"For me, the true measure of our resolve to repair the damage we've done is moments like these, when we celebrate the recovering Charles with the release of Shad to a river they once called home, and can now again," said Bob Zimmerman of the Charles River Watershed Association.

The Charles River is the primary target for restoration of shad in Massachusetts due to the availability of spawning and rearing habitat, functioning fishways, and the historical significance of shad in the system. The partners hope to restore an adult population of about 30,000 in the Charles River.

In the last five years, adult American shad have been taken from the Essex Dam fish lift on the Merrimack River and transported to the two USFWS hatcheries in Nashua, N.H. and North Attleboro. The adult shad spawned in tanks and the resulting fry that were hatched were marked with oxytetracycline (OTC), an FDA approved antibiotic that marks bony structures, before being transported to the Charles River. The process of marking with OTC is implemented so that returning adult American shad can be sampled and their otoliths, bony structures analogous to ear bones that aide fish in equilibrium, can be removed and examined for the presence of the OTC mark which fluoresces under ultraviolet light. The combined efforts of the two hatcheries have resulted in the release of an estimated 9.8 million marked shad fry into the Charles River in Waltham beginning in 2006.

In 2010, DMF biologists began looking for adult shad returning to the Charles River but did not find any returning fish. So far this year, DMF and USFWS biologists have positively identified the first returning adult shad in the Charles River. DMF and USFWS have identified two adult shad through fish surveys conducted through an electroshocking technique, which stuns the fish long enough to allow them to be counted. Staff has seen another four adults that they were unable to capture. The otoliths from the two captured adult shad will be extracted and examined for the presence of OTC marks to determine whether the fish originated from one of the USFWS hatcheries.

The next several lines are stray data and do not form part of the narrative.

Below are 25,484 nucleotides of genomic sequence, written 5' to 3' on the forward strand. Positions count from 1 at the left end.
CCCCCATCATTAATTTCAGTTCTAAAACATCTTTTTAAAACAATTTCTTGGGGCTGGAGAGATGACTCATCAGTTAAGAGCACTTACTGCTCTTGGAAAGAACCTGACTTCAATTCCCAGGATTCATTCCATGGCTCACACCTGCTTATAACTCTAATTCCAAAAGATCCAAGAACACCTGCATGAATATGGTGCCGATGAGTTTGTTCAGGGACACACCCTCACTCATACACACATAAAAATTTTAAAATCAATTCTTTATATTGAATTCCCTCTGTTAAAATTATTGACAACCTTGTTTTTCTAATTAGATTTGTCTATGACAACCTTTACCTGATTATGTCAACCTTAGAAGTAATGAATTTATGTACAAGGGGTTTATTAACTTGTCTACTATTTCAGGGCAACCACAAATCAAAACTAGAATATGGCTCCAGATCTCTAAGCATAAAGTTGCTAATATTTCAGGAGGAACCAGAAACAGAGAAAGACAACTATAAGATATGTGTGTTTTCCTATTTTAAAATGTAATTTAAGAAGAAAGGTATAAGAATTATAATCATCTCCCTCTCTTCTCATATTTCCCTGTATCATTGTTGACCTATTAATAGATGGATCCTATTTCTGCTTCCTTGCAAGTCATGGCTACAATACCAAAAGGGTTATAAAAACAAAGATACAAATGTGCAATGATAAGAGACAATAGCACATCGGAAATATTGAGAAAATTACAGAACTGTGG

The Charles River Watershed Association (CRWA) has assisted USFWS and DMF in the American shad restoration efforts by monitoring the Charles River prior to release events to help project fish survival rates, and following release events to document habitat conditions. CRWA has also worked to repair and maintain fish passage along the Charles - especially fish ladders at dams - so adult shad are able to return to the river to spawn. CRWA's mission involves continually promoting a clean Charles River which will be able to support a healthy shad population.

The Department of Fish and Game (DFG) is responsible for promoting the enjoyment and conservation of the Commonwealth's natural resources. DFG carries out this mission through land preservation and wildlife habitat management, management of inland and marine fish and game species, and enforcement of the Massachusetts Endangered Species Act. DFG promotes enjoyment of the Massachusetts environment through outdoor skills workshops, fishing festivals and other educational programs, and by enhancing access to the Commonwealth's lakes and ponds.